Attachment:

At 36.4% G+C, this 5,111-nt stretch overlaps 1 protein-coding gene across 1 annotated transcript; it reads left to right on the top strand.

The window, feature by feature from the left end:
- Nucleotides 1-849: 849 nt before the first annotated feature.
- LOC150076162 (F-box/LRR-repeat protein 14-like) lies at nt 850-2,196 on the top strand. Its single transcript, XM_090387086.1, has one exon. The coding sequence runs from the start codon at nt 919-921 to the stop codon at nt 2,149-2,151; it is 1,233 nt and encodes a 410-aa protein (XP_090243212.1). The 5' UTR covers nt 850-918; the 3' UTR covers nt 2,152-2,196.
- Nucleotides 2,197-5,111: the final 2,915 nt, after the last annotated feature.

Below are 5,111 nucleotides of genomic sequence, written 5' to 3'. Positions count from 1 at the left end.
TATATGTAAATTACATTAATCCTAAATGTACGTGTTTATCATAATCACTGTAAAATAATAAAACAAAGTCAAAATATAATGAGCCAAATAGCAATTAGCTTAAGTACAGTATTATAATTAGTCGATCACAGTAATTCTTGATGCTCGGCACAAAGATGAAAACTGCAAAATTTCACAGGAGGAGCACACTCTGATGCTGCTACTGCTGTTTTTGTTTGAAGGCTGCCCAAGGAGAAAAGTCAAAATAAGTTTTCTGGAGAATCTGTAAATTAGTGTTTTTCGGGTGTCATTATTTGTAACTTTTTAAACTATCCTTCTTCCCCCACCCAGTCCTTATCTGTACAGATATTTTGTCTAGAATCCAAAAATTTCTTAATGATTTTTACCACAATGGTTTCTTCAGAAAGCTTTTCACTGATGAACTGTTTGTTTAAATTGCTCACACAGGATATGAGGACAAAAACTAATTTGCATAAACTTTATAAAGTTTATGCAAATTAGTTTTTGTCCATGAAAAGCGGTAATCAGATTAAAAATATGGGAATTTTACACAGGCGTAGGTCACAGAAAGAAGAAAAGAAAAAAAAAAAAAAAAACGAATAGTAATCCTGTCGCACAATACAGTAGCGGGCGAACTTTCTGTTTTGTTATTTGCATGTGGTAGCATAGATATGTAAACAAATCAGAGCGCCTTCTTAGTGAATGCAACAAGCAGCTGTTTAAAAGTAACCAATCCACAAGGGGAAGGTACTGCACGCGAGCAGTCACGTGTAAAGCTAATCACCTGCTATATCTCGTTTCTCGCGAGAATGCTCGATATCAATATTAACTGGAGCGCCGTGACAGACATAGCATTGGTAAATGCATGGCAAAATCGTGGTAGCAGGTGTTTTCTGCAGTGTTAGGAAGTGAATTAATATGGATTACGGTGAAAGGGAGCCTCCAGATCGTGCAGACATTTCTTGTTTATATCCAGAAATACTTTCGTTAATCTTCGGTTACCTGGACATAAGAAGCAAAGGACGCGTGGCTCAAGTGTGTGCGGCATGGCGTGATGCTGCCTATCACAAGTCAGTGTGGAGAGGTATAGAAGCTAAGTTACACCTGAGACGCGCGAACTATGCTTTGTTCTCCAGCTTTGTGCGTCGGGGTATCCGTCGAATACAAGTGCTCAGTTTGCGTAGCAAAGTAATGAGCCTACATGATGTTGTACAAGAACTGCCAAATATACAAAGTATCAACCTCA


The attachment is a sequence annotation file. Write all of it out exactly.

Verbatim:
At 36.4% G+C, this 5,111-nt stretch overlaps 1 protein-coding gene across 1 annotated transcript; it reads left to right on the top strand.

The window, feature by feature from the left end:
- Nucleotides 1-849: 849 nt before the first annotated feature.
- LOC150076162 (F-box/LRR-repeat protein 14-like) lies at nt 850-2,196 on the top strand. Its single transcript, XM_090387086.1, has one exon. The coding sequence runs from the start codon at nt 919-921 to the stop codon at nt 2,149-2,151; it is 1,233 nt and encodes a 410-aa protein (XP_090243212.1). The 5' UTR covers nt 850-918; the 3' UTR covers nt 2,152-2,196.
- Nucleotides 2,197-5,111: the final 2,915 nt, after the last annotated feature.

Below are 5,111 nucleotides of genomic sequence, written 5' to 3'. Positions count from 1 at the left end.
TATATGTAAATTACATTAATCCTAAATGTACGTGTTTATCATAATCACTGTAAAATAATAAAACAAAGTCAAAATATAATGAGCCAAATAGCAATTAGCTTAAGTACAGTATTATAATTAGTCGATCACAGTAATTCTTGATGCTCGGCACAAAGATGAAAACTGCAAAATTTCACAGGAGGAGCACACTCTGATGCTGCTACTGCTGTTTTTGTTTGAAGGCTGCCCAAGGAGAAAAGTCAAAATAAGTTTTCTGGAGAATCTGTAAATTAGTGTTTTTCGGGTGTCATTATTTGTAACTTTTTAAACTATCCTTCTTCCCCCACCCAGTCCTTATCTGTACAGATATTTTGTCTAGAATCCAAAAATTTCTTAATGATTTTTACCACAATGGTTTCTTCAGAAAGCTTTTCACTGATGAACTGTTTGTTTAAATTGCTCACACAGGATATGAGGACAAAAACTAATTTGCATAAACTTTATAAAGTTTATGCAAATTAGTTTTTGTCCATGAAAAGCGGTAATCAGATTAAAAATATGGGAATTTTACACAGGCGTAGGTCACAGAAAGAAGAAAAGAAAAAAAAAAAAAAAAACGAATAGTAATCCTGTCGCACAATACAGTAGCGGGCGAACTTTCTGTTTTGTTATTTGCATGTGGTAGCATAGATATGTAAACAAATCAGAGCGCCTTCTTAGTGAATGCAACAAGCAGCTGTTTAAAAGTAACCAATCCACAAGGGGAAGGTACTGCACGCGAGCAGTCACGTGTAAAGCTAATCACCTGCTATATCTCGTTTCTCGCGAGAATGCTCGATATCAATATTAACTGGAGCGCCGTGACAGACATAGCATTGGTAAATGCATGGCAAAATCGTGGTAGCAGGTGTTTTCTGCAGTGTTAGGAAGTGAATTAATATGGATTACGGTGAAAGGGAGCCTCCAGATCGTGCAGACATTTCTTGTTTATATCCAGAAATACTTTCGTTAATCTTCGGTTACCTGGACATAAGAAGCAAAGGACGCGTGGCTCAAGTGTGTGCGGCATGGCGTGATGCTGCCTATCACAAGTCAGTGTGGAGAGGTATAGAAGCTAAGTTACACCTGAGACGCGCGAACTATGCTTTGTTCTCCAGCTTTGTGCGTCGGGGTATCCGTCGAATACAAGTGCTCAGTTTGCGTAGCAAAGTAATGAGCCTACATGATGTTGTACAAGAACTGCCAAATATACAAAGTATCAACCTCA